creative money-making

I just opened another checking account.

Keith has been out of work for two months, and this has given me a great incentive to find new money for us. I’m normally pretty frugal, but I haven’t actually created something out of nothing before. So imagine my excitement over a new discovery in the easy money category.

A sidebar on my online Chase account offered us $125 for setting up a new checking account through WaMu. We already have one there, and we wanted to get another one anyway (our old account was based in Utah), so we went for it. All we had to do was drag our sleepy baby with us into the local branch, sign some papers, and set up direct deposit. The $125 will magically appear in our new account sometime in the next 4-8 weeks. 

This happened a few weeks ago. The other day, I stumbled across an offer for $75 to anyone who has an existing credit card account with Bank of America and chooses to open a new checking account online. Easy peasy. I made a deposit and should soon have an additional $75 in my new account to show for my fifteen minutes. Once it appears, I’ll withdraw it and close the account. Not bad, eh?

Another WaMu offer came to us in the mail, so I’m going to take advantage of this one too when I get a chance. Open a new checking account, use the debit card five times, and they’ll give me $100. Shoot, for that kind of money, I’ll just buy five chocolate bars in five separate transactions. And then close the account.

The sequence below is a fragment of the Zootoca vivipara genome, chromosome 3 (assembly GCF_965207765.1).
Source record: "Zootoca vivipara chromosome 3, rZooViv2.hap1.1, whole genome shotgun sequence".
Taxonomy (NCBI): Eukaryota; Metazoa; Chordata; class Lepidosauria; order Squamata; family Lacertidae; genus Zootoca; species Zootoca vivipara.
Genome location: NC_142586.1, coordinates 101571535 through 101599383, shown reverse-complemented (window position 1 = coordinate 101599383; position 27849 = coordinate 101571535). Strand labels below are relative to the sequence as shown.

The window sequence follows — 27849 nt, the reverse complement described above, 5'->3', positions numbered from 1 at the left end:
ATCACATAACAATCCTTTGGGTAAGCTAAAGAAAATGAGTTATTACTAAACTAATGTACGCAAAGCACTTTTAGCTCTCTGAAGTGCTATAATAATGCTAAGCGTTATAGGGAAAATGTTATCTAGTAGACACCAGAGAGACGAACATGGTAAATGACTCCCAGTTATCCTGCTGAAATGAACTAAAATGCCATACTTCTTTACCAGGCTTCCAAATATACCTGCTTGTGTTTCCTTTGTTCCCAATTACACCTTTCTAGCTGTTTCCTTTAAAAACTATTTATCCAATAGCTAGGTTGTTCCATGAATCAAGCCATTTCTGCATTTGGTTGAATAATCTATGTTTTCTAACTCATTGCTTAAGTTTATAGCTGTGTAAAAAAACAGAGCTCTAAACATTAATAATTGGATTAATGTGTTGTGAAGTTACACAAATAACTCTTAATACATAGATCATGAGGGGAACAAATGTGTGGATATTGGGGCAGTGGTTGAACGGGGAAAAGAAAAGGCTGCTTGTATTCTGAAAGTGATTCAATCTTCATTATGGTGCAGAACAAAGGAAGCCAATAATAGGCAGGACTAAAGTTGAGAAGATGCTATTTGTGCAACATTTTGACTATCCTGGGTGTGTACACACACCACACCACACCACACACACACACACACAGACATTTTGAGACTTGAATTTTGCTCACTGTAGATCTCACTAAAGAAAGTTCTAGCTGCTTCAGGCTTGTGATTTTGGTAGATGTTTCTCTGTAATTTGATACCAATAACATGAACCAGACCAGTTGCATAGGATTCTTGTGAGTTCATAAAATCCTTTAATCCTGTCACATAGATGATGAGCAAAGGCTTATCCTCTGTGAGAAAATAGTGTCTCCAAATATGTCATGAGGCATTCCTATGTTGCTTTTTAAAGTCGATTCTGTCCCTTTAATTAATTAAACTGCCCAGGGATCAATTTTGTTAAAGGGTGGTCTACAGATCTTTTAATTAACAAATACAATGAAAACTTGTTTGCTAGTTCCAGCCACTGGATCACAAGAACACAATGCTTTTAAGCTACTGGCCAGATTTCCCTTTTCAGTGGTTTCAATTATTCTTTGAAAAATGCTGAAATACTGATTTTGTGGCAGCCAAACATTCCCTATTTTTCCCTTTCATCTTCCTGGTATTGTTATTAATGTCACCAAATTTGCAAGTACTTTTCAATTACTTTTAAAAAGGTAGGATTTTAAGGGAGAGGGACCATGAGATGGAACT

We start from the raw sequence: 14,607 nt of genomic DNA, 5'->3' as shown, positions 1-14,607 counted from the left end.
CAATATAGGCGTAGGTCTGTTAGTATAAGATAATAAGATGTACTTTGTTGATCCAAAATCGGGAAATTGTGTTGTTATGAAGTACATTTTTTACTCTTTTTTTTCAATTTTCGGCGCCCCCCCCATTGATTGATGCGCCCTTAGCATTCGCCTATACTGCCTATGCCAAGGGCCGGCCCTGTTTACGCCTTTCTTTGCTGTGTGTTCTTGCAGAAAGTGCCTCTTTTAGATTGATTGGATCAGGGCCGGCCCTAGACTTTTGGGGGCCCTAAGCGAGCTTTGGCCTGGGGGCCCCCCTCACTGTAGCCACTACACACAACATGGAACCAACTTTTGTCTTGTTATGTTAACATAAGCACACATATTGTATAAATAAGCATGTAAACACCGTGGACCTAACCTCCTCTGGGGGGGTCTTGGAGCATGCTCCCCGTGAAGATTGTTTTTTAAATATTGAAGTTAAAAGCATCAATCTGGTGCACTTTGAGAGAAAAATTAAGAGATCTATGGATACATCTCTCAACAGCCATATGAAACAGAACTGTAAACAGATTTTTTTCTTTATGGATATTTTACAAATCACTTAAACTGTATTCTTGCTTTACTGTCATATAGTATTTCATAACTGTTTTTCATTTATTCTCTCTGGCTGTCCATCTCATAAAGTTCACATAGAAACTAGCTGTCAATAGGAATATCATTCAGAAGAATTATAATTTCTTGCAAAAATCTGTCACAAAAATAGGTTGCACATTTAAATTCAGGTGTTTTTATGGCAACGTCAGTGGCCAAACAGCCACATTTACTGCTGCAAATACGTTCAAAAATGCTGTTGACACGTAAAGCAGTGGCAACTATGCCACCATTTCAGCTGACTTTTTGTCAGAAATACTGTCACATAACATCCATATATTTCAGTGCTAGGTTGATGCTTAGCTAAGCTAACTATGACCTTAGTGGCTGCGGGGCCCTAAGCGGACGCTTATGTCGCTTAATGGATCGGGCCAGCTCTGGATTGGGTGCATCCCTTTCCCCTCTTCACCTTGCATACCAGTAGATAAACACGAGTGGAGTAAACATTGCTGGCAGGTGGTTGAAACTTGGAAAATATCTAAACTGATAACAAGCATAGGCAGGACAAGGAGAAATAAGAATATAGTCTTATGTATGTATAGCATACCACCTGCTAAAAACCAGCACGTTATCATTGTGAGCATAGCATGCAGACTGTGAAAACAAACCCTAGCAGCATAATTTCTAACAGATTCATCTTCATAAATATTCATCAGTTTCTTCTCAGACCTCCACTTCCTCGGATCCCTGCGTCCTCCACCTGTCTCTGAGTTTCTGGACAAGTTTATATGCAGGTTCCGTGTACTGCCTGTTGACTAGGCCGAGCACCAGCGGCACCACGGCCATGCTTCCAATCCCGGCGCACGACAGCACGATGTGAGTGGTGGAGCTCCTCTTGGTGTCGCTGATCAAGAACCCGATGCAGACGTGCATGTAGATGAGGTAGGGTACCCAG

What with applying for these accounts, switching funds around online, making a few transactions with the last account, and then the upcoming task of closing two of them, I might spend as much as three hours on this project. That’s probably why more people don’t exploit these offers; they’re too busy. Obviously, these banks are hoping for me to deposit money and leave it with them to earn interest, not take their money and run. But three hours of my time – and $3 for five chocolate bars – over the course of a couple months seems like a worthwhile trade for three hundred tax-free dollars, does it not? I suppose I could have invested $4000 at 7.5% and achieved the same results, but this seems easier to me.

Now comes the hard part: deciding whether to put my new cash toward debt or toward the snazzy stroller I’ve been wanting for Rilla.

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Published in: on April 21, 2009 at 10:26 am  Leave a Comment  

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